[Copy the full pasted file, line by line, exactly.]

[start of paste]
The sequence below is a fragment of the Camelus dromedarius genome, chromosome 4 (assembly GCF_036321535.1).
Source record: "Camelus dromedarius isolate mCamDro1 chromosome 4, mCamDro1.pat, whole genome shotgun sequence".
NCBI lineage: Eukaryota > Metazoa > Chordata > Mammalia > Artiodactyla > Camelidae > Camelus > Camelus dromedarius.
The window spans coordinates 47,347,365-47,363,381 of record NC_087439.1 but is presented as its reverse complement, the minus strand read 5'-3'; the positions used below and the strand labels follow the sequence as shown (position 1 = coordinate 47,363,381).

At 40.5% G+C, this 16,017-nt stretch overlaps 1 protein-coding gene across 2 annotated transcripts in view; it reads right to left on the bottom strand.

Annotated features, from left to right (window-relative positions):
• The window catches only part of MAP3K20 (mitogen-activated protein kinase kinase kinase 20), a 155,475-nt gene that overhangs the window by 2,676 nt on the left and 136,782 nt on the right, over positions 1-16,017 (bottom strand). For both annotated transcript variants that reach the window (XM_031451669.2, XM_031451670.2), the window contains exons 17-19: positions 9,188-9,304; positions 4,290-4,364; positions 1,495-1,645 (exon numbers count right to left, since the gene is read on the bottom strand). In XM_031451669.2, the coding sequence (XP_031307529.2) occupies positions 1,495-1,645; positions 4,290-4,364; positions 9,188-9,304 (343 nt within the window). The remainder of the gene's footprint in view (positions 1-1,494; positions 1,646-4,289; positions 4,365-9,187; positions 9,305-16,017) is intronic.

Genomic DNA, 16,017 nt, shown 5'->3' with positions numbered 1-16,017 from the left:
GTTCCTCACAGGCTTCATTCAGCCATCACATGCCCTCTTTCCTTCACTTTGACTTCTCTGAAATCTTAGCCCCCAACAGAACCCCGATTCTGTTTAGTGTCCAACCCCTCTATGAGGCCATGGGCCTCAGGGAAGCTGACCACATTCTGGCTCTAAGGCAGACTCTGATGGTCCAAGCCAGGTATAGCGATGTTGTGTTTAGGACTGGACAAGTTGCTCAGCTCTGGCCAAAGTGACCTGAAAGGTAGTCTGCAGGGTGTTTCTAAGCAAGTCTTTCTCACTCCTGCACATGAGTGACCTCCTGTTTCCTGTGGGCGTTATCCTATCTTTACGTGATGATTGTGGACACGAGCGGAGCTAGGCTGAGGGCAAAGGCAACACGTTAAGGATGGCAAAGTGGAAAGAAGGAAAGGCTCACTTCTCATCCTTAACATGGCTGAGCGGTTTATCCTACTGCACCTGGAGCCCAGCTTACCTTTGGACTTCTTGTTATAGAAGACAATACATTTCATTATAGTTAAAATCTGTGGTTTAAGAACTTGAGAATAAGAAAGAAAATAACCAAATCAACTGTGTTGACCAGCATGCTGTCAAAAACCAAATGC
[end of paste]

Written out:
The sequence below is a fragment of the Camelus dromedarius genome, chromosome 4 (assembly GCF_036321535.1).
Source record: "Camelus dromedarius isolate mCamDro1 chromosome 4, mCamDro1.pat, whole genome shotgun sequence".
NCBI lineage: Eukaryota > Metazoa > Chordata > Mammalia > Artiodactyla > Camelidae > Camelus > Camelus dromedarius.
The window spans coordinates 47,347,365-47,363,381 of record NC_087439.1 but is presented as its reverse complement, the minus strand read 5'-3'; the positions used below and the strand labels follow the sequence as shown (position 1 = coordinate 47,363,381).

At 40.5% G+C, this 16,017-nt stretch overlaps 1 protein-coding gene across 2 annotated transcripts in view; it reads right to left on the bottom strand.

Annotated features, from left to right (window-relative positions):
• The window catches only part of MAP3K20 (mitogen-activated protein kinase kinase kinase 20), a 155,475-nt gene that overhangs the window by 2,676 nt on the left and 136,782 nt on the right, over positions 1-16,017 (bottom strand). For both annotated transcript variants that reach the window (XM_031451669.2, XM_031451670.2), the window contains exons 17-19: positions 9,188-9,304; positions 4,290-4,364; positions 1,495-1,645 (exon numbers count right to left, since the gene is read on the bottom strand). In XM_031451669.2, the coding sequence (XP_031307529.2) occupies positions 1,495-1,645; positions 4,290-4,364; positions 9,188-9,304 (343 nt within the window). The remainder of the gene's footprint in view (positions 1-1,494; positions 1,646-4,289; positions 4,365-9,187; positions 9,305-16,017) is intronic.

Genomic DNA, 16,017 nt, shown 5'->3' with positions numbered 1-16,017 from the left:
GTTCCTCACAGGCTTCATTCAGCCATCACATGCCCTCTTTCCTTCACTTTGACTTCTCTGAAATCTTAGCCCCCAACAGAACCCCGATTCTGTTTAGTGTCCAACCCCTCTATGAGGCCATGGGCCTCAGGGAAGCTGACCACATTCTGGCTCTAAGGCAGACTCTGATGGTCCAAGCCAGGTATAGCGATGTTGTGTTTAGGACTGGACAAGTTGCTCAGCTCTGGCCAAAGTGACCTGAAAGGTAGTCTGCAGGGTGTTTCTAAGCAAGTCTTTCTCACTCCTGCACATGAGTGACCTCCTGTTTCCTGTGGGCGTTATCCTATCTTTACGTGATGATTGTGGACACGAGCGGAGCTAGGCTGAGGGCAAAGGCAACACGTTAAGGATGGCAAAGTGGAAAGAAGGAAAGGCTCACTTCTCATCCTTAACATGGCTGAGCGGTTTATCCTACTGCACCTGGAGCCCAGCTTACCTTTGGACTTCTTGTTATAGAAGACAATACATTTCATTATAGTTAAAATCTGTGGTTTAAGAACTTGAGAATAAGAAAGAAAATAACCAAATCAACTGTGTTGACCAGCATGCTGTCAAAAACCAAATGC